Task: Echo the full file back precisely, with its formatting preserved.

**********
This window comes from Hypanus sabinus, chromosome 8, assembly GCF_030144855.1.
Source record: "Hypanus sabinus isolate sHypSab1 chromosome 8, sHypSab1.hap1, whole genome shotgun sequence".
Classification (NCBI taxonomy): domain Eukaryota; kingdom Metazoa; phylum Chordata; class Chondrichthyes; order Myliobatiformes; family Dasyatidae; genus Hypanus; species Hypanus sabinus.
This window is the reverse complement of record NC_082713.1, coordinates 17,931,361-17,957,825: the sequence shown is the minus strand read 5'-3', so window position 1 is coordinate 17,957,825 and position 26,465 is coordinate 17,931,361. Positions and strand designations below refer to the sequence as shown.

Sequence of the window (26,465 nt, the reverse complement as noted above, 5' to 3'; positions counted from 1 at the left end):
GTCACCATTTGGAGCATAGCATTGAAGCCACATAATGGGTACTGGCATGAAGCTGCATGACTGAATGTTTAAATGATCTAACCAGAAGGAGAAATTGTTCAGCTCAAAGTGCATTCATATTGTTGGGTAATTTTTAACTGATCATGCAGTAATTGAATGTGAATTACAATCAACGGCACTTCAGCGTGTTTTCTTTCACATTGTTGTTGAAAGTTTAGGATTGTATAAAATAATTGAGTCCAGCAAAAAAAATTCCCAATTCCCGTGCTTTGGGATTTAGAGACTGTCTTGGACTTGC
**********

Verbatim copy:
This window comes from Hypanus sabinus, chromosome 8, assembly GCF_030144855.1.
Source record: "Hypanus sabinus isolate sHypSab1 chromosome 8, sHypSab1.hap1, whole genome shotgun sequence".
Classification (NCBI taxonomy): domain Eukaryota; kingdom Metazoa; phylum Chordata; class Chondrichthyes; order Myliobatiformes; family Dasyatidae; genus Hypanus; species Hypanus sabinus.
This window is the reverse complement of record NC_082713.1, coordinates 17,931,361-17,957,825: the sequence shown is the minus strand read 5'-3', so window position 1 is coordinate 17,957,825 and position 26,465 is coordinate 17,931,361. Positions and strand designations below refer to the sequence as shown.

Sequence of the window (26,465 nt, the reverse complement as noted above, 5' to 3'; positions counted from 1 at the left end):
GTCACCATTTGGAGCATAGCATTGAAGCCACATAATGGGTACTGGCATGAAGCTGCATGACTGAATGTTTAAATGATCTAACCAGAAGGAGAAATTGTTCAGCTCAAAGTGCATTCATATTGTTGGGTAATTTTTAACTGATCATGCAGTAATTGAATGTGAATTACAATCAACGGCACTTCAGCGTGTTTTCTTTCACATTGTTGTTGAAAGTTTAGGATTGTATAAAATAATTGAGTCCAGCAAAAAAAATTCCCAATTCCCGTGCTTTGGGATTTAGAGACTGTCTTGGACTTGC